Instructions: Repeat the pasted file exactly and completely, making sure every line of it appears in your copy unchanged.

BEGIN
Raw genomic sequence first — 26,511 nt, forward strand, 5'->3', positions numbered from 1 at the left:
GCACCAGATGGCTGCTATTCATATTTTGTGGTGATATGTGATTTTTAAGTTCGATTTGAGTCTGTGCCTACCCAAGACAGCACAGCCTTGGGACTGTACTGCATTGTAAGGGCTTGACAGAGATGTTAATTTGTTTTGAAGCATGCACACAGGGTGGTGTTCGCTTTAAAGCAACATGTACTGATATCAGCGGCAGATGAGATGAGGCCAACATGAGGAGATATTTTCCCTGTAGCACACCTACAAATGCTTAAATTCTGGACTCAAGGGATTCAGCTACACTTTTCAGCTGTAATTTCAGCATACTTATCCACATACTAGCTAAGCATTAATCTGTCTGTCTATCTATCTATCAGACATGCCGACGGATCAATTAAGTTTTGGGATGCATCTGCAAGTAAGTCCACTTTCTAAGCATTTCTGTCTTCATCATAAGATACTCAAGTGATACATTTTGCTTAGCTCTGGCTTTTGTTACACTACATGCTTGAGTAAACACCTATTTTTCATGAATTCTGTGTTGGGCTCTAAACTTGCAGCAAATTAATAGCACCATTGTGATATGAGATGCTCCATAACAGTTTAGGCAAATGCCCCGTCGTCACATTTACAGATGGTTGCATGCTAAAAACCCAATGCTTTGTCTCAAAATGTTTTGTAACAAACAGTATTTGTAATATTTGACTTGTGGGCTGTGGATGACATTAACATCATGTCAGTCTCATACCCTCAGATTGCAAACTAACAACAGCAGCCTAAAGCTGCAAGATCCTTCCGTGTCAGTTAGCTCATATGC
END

Raw genomic sequence first — 26,511 nt, forward strand, 5'->3', positions numbered from 1 at the left:
GCACCAGATGGCTGCTATTCATATTTTGTGGTGATATGTGATTTTTAAGTTCGATTTGAGTCTGTGCCTACCCAAGACAGCACAGCCTTGGGACTGTACTGCATTGTAAGGGCTTGACAGAGATGTTAATTTGTTTTGAAGCATGCACACAGGGTGGTGTTCGCTTTAAAGCAACATGTACTGATATCAGCGGCAGATGAGATGAGGCCAACATGAGGAGATATTTTCCCTGTAGCACACCTACAAATGCTTAAATTCTGGACTCAAGGGATTCAGCTACACTTTTCAGCTGTAATTTCAGCATACTTATCCACATACTAGCTAAGCATTAATCTGTCTGTCTATCTATCTATCAGACATGCCGACGGATCAATTAAGTTTTGGGATGCATCTGCAAGTAAGTCCACTTTCTAAGCATTTCTGTCTTCATCATAAGATACTCAAGTGATACATTTTGCTTAGCTCTGGCTTTTGTTACACTACATGCTTGAGTAAACACCTATTTTTCATGAATTCTGTGTTGGGCTCTAAACTTGCAGCAAATTAATAGCACCATTGTGATATGAGATGCTCCATAACAGTTTAGGCAAATGCCCCGTCGTCACATTTACAGATGGTTGCATGCTAAAAACCCAATGCTTTGTCTCAAAATGTTTTGTAACAAACAGTATTTGTAATATTTGACTTGTGGGCTGTGGATGACATTAACATCATGTCAGTCTCATACCCTCAGATTGCAAACTAACAACAGCAGCCTAAAGCTGCAAGATCCTTCCGTGTCAGTTAGCTCATATGC